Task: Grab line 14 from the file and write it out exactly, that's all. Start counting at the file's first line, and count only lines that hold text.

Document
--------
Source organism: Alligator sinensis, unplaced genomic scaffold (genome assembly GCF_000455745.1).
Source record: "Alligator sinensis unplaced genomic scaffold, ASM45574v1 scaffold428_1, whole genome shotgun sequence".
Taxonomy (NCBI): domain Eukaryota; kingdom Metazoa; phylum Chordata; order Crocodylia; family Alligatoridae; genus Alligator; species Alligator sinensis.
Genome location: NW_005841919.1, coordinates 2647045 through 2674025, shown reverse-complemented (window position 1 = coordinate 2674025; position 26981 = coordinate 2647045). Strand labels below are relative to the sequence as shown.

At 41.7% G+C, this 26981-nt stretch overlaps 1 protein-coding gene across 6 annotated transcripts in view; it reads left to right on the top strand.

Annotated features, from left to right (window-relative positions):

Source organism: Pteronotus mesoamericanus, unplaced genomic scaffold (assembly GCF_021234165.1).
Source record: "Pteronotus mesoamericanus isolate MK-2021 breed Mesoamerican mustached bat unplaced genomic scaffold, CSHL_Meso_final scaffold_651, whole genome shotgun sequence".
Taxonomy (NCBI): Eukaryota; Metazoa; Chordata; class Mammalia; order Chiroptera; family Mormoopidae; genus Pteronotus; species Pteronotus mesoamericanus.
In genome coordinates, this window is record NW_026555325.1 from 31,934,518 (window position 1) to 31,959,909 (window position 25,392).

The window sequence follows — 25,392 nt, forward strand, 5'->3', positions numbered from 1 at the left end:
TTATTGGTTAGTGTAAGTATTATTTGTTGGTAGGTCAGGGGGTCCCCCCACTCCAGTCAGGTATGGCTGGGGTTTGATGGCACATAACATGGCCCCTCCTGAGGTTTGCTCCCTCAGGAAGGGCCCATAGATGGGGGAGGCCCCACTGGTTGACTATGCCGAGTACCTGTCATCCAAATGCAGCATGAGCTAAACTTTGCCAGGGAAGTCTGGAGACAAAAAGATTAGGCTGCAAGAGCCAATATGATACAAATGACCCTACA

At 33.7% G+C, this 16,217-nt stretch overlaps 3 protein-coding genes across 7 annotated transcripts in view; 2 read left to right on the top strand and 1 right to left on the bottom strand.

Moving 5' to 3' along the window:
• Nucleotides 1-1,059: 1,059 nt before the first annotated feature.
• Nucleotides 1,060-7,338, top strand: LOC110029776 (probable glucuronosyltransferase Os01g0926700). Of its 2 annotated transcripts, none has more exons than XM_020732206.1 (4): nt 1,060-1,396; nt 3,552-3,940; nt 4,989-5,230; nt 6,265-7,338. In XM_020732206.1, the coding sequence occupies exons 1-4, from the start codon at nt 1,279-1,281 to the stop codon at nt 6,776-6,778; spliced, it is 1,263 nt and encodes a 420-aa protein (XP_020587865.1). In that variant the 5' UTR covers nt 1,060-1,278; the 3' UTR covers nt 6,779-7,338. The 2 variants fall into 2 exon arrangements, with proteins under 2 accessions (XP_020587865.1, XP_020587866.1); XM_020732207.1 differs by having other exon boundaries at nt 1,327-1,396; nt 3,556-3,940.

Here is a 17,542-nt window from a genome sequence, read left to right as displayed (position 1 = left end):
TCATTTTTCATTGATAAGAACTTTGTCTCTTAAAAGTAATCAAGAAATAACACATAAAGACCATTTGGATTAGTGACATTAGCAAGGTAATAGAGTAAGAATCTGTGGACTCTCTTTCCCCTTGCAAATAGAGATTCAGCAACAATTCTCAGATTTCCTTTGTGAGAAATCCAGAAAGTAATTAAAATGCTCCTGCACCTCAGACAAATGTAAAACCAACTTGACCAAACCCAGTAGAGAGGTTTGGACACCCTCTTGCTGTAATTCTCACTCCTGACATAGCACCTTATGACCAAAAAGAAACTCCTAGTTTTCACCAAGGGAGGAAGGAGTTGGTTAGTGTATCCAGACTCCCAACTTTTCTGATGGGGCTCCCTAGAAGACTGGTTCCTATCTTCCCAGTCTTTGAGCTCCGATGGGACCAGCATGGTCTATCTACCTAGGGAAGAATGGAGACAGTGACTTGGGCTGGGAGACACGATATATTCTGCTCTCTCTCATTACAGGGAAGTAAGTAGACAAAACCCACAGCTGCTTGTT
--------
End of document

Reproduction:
Moving 5' to 3' along the window: